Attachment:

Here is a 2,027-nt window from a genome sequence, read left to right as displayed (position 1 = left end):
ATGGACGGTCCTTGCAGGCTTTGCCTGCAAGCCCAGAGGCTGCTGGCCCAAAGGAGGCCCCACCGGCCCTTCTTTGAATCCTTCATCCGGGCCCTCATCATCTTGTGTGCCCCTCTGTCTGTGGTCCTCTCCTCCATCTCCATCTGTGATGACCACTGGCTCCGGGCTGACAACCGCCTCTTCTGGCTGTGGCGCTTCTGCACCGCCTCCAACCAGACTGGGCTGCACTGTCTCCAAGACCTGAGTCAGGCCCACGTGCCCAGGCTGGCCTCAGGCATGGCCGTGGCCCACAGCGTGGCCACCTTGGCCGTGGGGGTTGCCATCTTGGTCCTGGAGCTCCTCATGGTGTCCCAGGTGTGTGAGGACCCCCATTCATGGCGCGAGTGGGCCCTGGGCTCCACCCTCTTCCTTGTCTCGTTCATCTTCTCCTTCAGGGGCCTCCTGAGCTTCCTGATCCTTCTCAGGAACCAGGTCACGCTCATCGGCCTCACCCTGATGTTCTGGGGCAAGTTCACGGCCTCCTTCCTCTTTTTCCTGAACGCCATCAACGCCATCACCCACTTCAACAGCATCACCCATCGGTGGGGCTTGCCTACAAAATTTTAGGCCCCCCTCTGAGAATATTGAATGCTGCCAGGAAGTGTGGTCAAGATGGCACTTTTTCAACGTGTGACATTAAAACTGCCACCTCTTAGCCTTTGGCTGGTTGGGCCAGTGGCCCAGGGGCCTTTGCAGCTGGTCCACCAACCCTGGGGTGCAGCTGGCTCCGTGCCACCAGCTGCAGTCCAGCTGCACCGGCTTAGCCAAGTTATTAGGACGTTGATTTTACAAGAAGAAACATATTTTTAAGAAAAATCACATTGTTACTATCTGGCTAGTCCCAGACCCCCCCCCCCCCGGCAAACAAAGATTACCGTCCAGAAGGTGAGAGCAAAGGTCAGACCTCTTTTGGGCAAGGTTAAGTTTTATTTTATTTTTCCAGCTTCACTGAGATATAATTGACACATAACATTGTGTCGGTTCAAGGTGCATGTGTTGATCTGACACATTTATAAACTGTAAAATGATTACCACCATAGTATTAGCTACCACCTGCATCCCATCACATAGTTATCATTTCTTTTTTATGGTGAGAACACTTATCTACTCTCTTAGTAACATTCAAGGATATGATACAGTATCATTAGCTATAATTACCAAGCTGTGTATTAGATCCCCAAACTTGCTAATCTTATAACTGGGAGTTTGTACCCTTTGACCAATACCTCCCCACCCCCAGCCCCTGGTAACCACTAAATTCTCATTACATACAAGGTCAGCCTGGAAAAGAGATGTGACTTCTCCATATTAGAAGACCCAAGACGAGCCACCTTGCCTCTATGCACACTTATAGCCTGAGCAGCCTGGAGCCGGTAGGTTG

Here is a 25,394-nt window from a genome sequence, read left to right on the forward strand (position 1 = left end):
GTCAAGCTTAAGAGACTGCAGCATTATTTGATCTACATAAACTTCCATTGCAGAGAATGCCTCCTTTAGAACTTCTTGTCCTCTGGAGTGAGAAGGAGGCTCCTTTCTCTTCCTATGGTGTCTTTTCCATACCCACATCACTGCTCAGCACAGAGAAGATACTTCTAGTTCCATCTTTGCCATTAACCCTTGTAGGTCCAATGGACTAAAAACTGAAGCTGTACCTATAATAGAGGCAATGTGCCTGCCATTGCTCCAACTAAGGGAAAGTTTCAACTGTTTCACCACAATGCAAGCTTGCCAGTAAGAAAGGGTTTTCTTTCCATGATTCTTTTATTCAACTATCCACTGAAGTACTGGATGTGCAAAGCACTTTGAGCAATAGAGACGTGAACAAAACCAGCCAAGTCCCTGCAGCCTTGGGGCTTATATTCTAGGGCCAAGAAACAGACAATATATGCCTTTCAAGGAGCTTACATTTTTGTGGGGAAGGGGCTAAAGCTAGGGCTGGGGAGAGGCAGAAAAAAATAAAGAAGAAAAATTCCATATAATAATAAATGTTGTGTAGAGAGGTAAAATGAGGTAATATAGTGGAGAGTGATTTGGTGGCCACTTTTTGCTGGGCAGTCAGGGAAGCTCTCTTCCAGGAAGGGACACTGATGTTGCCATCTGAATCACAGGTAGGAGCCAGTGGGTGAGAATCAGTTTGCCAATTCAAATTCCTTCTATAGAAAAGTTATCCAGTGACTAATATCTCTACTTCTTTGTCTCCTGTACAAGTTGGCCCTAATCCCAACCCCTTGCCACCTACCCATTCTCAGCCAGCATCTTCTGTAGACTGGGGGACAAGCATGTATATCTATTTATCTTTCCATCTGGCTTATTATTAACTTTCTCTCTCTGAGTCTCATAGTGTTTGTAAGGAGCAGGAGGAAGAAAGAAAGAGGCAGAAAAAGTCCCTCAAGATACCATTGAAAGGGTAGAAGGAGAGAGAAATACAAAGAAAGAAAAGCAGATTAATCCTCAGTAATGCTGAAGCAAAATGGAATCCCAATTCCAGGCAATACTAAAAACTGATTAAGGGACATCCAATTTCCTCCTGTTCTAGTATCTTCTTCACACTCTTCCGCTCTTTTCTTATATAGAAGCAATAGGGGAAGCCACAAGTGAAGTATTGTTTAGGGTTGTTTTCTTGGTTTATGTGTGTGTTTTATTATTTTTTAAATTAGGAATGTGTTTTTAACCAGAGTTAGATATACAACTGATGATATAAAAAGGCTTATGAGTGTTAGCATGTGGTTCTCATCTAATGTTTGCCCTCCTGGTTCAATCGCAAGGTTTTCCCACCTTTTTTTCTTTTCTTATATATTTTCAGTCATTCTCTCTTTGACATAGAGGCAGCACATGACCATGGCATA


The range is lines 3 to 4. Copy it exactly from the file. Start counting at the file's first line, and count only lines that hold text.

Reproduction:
Here is a 25,394-nt window from a genome sequence, read left to right on the forward strand (position 1 = left end):
GTCAAGCTTAAGAGACTGCAGCATTATTTGATCTACATAAACTTCCATTGCAGAGAATGCCTCCTTTAGAACTTCTTGTCCTCTGGAGTGAGAAGGAGGCTCCTTTCTCTTCCTATGGTGTCTTTTCCATACCCACATCACTGCTCAGCACAGAGAAGATACTTCTAGTTCCATCTTTGCCATTAACCCTTGTAGGTCCAATGGACTAAAAACTGAAGCTGTACCTATAATAGAGGCAATGTGCCTGCCATTGCTCCAACTAAGGGAAAGTTTCAACTGTTTCACCACAATGCAAGCTTGCCAGTAAGAAAGGGTTTTCTTTCCATGATTCTTTTATTCAACTATCCACTGAAGTACTGGATGTGCAAAGCACTTTGAGCAATAGAGACGTGAACAAAACCAGCCAAGTCCCTGCAGCCTTGGGGCTTATATTCTAGGGCCAAGAAACAGACAATATATGCCTTTCAAGGAGCTTACATTTTTGTGGGGAAGGGGCTAAAGCTAGGGCTGGGGAGAGGCAGAAAAAAATAAAGAAGAAAAATTCCATATAATAATAAATGTTGTGTAGAGAGGTAAAATGAGGTAATATAGTGGAGAGTGATTTGGTGGCCACTTTTTGCTGGGCAGTCAGGGAAGCTCTCTTCCAGGAAGGGACACTGATGTTGCCATCTGAATCACAGGTAGGAGCCAGTGGGTGAGAATCAGTTTGCCAATTCAAATTCCTTCTATAGAAAAGTTATCCAGTGACTAATATCTCTACTTCTTTGTCTCCTGTACAAGTTGGCCCTAATCCCAACCCCTTGCCACCTACCCATTCTCAGCCAGCATCTTCTGTAGACTGGGGGACAAGCATGTATATCTATTTATCTTTCCATCTGGCTTATTATTAACTTTCTCTCTCTGAGTCTCATAGTGTTTGTAAGGAGCAGGAGGAAGAAAGAAAGAGGCAGAAAAAGTCCCTCAAGATACCATTGAAAGGGTAGAAGGAGAGAGAAATACAAAGAAAGAAAAGCAGATTAATCCTCAGTAATGCTGAAGCAAAATGGAATCCCAATTCCAGGCAATACTAAAAACTGATTAAGGGACATCCAATTTCCTCCTGTTCTAGTATCTTCTTCACACTCTTCCGCTCTTTTCTTATATAGAAGCAATAGGGGAAGCCACAAGTGAAGTATTGTTTAGGGTTGTTTTCTTGGTTTATGTGTGTGTTTTATTATTTTTTAAATTAGGAATGTGTTTTTAACCAGAGTTAGATATACAACTGATGATATAAAAAGGCTTATGAGTGTTAGCATGTGGTTCTCATCTAATGTTTGCCCTCCTGGTTCAATCGCAAGGTTTTCCCACCTTTTTTTCTTTTCTTATATATTTTCAGTCATTCTCTCTTTGACATAGAGGCAGCACATGACCATGGCATA